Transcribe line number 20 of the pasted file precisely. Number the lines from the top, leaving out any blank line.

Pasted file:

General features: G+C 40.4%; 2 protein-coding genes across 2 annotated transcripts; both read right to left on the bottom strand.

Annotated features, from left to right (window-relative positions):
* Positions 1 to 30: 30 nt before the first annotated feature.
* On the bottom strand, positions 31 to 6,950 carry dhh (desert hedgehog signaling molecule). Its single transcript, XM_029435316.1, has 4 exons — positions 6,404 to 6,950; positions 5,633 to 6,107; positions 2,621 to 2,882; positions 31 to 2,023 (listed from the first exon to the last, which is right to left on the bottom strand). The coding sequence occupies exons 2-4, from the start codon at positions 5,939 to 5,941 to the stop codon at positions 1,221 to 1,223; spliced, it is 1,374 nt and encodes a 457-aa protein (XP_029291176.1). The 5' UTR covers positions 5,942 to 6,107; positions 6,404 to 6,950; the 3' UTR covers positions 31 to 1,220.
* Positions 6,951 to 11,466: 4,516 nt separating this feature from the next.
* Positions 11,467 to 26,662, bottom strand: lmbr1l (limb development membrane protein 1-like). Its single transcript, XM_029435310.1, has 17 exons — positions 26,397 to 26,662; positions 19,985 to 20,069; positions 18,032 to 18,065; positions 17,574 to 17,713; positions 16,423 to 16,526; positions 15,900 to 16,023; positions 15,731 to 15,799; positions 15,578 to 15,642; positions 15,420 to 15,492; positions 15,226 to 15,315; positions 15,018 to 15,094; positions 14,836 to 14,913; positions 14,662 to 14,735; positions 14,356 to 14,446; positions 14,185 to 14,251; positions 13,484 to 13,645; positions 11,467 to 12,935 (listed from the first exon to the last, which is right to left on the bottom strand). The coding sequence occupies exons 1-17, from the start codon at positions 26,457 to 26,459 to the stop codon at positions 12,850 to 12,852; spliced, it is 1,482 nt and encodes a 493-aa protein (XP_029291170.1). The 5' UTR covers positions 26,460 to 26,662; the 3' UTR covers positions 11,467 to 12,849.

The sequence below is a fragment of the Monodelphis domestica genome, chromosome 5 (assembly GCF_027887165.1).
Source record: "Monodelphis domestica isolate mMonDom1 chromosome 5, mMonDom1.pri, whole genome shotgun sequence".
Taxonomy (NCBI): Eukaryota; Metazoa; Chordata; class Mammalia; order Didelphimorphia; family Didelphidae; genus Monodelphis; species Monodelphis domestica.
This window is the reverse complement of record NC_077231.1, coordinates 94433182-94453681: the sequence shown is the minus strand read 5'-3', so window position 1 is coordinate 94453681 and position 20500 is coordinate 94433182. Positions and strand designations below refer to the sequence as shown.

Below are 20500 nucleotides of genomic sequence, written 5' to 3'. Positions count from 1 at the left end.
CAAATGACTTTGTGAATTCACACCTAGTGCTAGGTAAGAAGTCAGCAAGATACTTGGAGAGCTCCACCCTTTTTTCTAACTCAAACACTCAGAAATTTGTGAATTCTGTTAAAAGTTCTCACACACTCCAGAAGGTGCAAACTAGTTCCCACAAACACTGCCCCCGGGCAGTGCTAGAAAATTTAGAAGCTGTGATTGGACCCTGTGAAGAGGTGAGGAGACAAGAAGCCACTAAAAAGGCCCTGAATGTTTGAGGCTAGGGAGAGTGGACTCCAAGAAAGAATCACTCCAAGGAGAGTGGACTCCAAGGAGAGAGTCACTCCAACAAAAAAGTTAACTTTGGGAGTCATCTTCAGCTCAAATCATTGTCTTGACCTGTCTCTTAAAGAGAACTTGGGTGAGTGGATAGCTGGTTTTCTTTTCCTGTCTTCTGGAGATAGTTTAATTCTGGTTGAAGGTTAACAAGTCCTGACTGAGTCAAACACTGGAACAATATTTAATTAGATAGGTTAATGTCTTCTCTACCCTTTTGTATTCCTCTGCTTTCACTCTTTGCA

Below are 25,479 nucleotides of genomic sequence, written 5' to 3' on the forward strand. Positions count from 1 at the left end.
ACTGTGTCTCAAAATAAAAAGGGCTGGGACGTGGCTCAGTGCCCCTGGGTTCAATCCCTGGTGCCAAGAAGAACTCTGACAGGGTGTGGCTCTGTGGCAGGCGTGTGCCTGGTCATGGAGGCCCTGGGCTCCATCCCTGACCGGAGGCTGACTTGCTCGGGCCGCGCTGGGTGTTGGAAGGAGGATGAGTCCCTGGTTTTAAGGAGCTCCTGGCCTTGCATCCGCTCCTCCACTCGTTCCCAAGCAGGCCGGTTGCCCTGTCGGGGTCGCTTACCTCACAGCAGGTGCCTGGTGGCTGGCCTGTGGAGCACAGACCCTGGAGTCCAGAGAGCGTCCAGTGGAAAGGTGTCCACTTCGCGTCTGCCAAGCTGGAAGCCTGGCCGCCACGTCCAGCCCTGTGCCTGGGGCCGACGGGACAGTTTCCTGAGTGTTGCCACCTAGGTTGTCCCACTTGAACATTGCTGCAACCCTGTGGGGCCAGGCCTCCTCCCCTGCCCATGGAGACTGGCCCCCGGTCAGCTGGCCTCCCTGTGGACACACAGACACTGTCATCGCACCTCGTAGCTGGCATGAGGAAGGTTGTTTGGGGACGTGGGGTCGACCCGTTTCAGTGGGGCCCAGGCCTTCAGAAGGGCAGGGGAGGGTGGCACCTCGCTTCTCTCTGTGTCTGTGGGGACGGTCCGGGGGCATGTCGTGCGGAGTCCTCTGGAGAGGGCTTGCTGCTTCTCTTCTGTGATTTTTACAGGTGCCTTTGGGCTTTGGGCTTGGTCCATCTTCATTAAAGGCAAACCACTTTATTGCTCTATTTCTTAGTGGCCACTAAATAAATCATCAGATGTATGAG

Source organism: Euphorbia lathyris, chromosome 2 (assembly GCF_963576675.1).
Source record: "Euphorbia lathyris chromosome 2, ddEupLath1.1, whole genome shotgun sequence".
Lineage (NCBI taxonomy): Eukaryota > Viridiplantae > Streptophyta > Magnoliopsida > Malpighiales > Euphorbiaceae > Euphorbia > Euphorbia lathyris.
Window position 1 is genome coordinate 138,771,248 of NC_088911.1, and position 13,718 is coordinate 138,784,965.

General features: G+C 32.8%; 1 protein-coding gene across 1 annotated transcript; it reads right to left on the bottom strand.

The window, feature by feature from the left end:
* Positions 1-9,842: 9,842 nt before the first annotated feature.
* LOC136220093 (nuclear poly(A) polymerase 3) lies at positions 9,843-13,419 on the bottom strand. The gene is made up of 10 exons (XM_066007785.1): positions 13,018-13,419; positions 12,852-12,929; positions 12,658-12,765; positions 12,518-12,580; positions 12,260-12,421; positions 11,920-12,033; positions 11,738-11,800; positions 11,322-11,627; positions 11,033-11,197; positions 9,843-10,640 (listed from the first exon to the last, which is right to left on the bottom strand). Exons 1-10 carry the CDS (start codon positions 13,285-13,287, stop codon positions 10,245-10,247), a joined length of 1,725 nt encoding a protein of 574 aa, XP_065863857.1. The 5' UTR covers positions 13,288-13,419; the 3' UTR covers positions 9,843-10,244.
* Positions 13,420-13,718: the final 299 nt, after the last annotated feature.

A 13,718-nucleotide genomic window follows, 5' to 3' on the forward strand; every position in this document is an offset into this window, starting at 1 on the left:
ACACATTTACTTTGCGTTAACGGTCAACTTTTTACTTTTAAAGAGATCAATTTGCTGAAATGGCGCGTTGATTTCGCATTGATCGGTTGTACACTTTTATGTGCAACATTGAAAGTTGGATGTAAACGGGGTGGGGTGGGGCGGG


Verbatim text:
The window, feature by feature from the left end: